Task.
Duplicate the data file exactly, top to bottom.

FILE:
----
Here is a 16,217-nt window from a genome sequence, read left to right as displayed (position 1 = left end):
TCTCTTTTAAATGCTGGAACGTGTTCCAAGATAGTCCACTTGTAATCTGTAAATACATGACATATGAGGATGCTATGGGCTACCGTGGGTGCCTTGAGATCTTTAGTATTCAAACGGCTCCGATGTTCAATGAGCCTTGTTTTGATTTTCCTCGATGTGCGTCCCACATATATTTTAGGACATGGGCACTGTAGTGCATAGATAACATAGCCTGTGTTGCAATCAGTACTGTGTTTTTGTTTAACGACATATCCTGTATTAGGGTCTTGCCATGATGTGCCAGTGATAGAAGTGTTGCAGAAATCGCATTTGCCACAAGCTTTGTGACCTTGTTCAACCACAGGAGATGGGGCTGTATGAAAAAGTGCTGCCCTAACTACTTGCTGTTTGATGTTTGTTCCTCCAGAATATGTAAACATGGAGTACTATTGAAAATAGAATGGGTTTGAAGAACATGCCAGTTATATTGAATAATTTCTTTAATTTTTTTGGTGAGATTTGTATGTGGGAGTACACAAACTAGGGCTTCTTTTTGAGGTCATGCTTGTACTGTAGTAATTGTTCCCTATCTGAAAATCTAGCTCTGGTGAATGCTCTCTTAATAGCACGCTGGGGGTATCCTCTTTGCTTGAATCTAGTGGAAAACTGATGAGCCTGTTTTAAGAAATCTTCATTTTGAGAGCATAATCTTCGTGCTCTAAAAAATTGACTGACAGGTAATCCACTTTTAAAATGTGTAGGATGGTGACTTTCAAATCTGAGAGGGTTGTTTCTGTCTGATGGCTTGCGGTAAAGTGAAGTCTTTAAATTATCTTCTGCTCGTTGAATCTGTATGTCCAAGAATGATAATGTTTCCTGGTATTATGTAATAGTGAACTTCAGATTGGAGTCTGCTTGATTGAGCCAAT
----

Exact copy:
Here is a 16,217-nt window from a genome sequence, read left to right as displayed (position 1 = left end):
TCTCTTTTAAATGCTGGAACGTGTTCCAAGATAGTCCACTTGTAATCTGTAAATACATGACATATGAGGATGCTATGGGCTACCGTGGGTGCCTTGAGATCTTTAGTATTCAAACGGCTCCGATGTTCAATGAGCCTTGTTTTGATTTTCCTCGATGTGCGTCCCACATATATTTTAGGACATGGGCACTGTAGTGCATAGATAACATAGCCTGTGTTGCAATCAGTACTGTGTTTTTGTTTAACGACATATCCTGTATTAGGGTCTTGCCATGATGTGCCAGTGATAGAAGTGTTGCAGAAATCGCATTTGCCACAAGCTTTGTGACCTTGTTCAACCACAGGAGATGGGGCTGTATGAAAAAGTGCTGCCCTAACTACTTGCTGTTTGATGTTTGTTCCTCCAGAATATGTAAACATGGAGTACTATTGAAAATAGAATGGGTTTGAAGAACATGCCAGTTATATTGAATAATTTCTTTAATTTTTTTGGTGAGATTTGTATGTGGGAGTACACAAACTAGGGCTTCTTTTTGAGGTCATGCTTGTACTGTAGTAATTGTTCCCTATCTGAAAATCTAGCTCTGGTGAATGCTCTCTTAATAGCACGCTGGGGGTATCCTCTTTGCTTGAATCTAGTGGAAAACTGATGAGCCTGTTTTAAGAAATCTTCATTTTGAGAGCATAATCTTCGTGCTCTAAAAAATTGACTGACAGGTAATCCACTTTTAAAATGTGTAGGATGGTGACTTTCAAATCTGAGAGGGTTGTTTCTGTCTGATGGCTTGCGGTAAAGTGAAGTCTTTAAATTATCTTCTGCTCGTTGAATCTGTATGTCCAAGAATGATAATGTTTCCTGGTATTATGTAATAGTGAACTTCAGATTGGAGTCTGCTTGATTGAGCCAAT